Education Minister Heng Swee Keat’s emphasis on character, values and citizenship education – as expounded in his speech during the Ministry of Education’s (MOE) annual workplan seminar – is timely because of the evolving profiles and backgrounds of students, and the need to revise antiquated policies or programmes that remain pedantically in place. Cognisant of these developments, beyond the continuous engagement of parents, students and teachers, it is imperative for the new Character and Citizenship Education (CCE) unit to review schemes independently – specifically Civics and Moral Education (CME), National Education (NE), Co-Curricular Activities (CCA) – and formulate relevant recommendations for tangible advantages to take root.
Reforming Civics And Moral Education
Problems. The primary shortcoming of CME in Singapore is that it has not been taken seriously at the higher levels by students; largely a result of the monotonous reliance upon traditional syllabus that seeks to inform and prescribe facts or moral truths instead of encouraging healthy discourse. The preachy, instructional nature of the materials may remain productive for primary school schoolchildren, but social dilemmas cannot be simply dichotomised into rights and wrongs. At a more fundamental level, the MOE must strive to customise moral pedagogies for different groups of students, without deviating from the intention to encourage students to correct faults and emulate goodness.
Recommendations. There should be more judicious selection of relevant, innovative and applicable references; history-based Chinese texts might appear meaningful and constructive to professionals or planners, but may prove to be a tremendous turn-off for select students. Good moral education must be premised upon cognitive and affective dimensions: not only should participants be given case studies or role models to understand and contemplate, but they should be given the avenues to define their personal value systems, affective responses to situations and comprehend different relationships.
In essence, an exploratory journey – rather than a standardised one – should be encouraged. The MOE and its administrators should seek to motivate students to justify or rationalise their decisions, which would indirectly make them think about the consequences of their actions. Students, at a higher level, can have discussions on contentious debates on abortion, euthanasia, the death penalty et cetera; through these exchanges, youths would become more aware of the different religious, moral and societal considerations that interplay, and learn to appreciate these differences.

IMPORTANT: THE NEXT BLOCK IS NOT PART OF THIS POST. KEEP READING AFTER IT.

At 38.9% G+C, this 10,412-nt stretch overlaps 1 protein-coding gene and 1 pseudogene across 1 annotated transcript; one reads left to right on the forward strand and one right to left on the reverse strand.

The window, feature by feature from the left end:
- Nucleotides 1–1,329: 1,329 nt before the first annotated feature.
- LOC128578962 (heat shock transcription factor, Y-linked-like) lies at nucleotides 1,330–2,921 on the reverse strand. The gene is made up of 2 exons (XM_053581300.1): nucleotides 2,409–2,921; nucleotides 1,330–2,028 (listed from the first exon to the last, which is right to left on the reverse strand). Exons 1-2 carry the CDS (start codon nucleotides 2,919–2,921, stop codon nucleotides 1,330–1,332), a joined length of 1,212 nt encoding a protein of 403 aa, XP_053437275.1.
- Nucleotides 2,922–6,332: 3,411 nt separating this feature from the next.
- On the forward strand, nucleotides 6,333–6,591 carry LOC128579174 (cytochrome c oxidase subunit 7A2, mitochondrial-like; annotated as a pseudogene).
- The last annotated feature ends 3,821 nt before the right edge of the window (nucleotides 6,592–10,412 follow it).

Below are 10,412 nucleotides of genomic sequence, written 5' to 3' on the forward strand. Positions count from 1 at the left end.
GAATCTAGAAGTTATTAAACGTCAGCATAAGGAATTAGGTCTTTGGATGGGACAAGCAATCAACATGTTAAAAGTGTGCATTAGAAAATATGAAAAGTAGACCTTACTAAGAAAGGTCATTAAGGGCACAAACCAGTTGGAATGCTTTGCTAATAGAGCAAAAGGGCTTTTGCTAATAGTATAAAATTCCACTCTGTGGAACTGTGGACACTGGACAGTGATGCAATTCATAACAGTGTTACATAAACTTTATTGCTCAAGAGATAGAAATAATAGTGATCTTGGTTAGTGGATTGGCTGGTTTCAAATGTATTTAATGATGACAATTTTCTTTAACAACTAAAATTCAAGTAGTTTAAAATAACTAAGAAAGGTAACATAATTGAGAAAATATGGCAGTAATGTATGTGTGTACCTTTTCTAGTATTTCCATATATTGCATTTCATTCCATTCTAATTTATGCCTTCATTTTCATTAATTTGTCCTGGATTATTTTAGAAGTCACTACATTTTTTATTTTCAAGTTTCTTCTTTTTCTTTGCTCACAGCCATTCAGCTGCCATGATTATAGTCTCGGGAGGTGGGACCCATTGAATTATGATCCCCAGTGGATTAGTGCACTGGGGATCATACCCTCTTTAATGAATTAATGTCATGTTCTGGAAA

Encouraging Meaningful Co-Curricular Activities
Problems. Because of the disproportionate focus on achievements and accomplishments, schools have gradually allowed the assessment of a student’s performance in his or her CCA to take precedence over the actual growth or maturity of the student. In the institution’s pursuit of obtaining a greater number of awards in sporting and performing arts competition, many educators have lost sight of the original purposes of these involvements. Parents too, obsessed with beefing up their children’s curriculum vitae and portfolios, make unfairly pragmatic decisions in CCA selection and participation.
Recommendations. The road to hell is paved with good intentions. A student’s participation in a CCA should be given due recognition; after all, arbitrary traits like passion and interest can never be fairly evaluated. Furthermore, laments on the limited scope of CCA in schools – such as how more unconventional activities remain unrecognised, or cannot be formalised because of the lack of resources and manpower – can be addressed through economies of scale within school clusters. Each school can have niche projects or CCAs that are open to students from neighbouring institutions.
Relooking National Education
Problems. Inevitable labels of propaganda – which has become more pronounced with the changing political landscape, and greater levels of awareness with the proliferation of accessible commentaries and opinions available on the Internet – remain challenging for the CCE unit. Sentiments of disillusionment cannot be allowed to manifest. Textbooks and NE resources seem to present one-dimensional and narrative features that allow little room for alternative viewpoints, and schools seem reluctant to provide platforms for students to actively question rather than taking the status quo for granted.
Recommendations. Change is the new constant, but the question is what and how improvements should be implemented by the MOE and CCE unit.
Lessons should not be confined to the classroom per se; schools can develop partnerships with grassroots stakeholders to introduce community service and non-partisan initiatives in the respective neighbourhoods. Through this participation, students will start developing a sense of ownership from a young age, and make them realise their roles and responsibilities as a citizen of the country. The ripple effects will definitely be significant in the long-run, as the engagement is extended to more members of the society.
Other suggestions for political and national education in Singapore (from one of my previous posts here): developing materials that seek to engage and empower, not prescribe and spoon-feed; put in place a build-up approach, which will cater syllabuses in accordance to the ages and interests of the students; promote inter-disciplinary approaches; as well as to heighten abilities to distinguish between facts and opinions.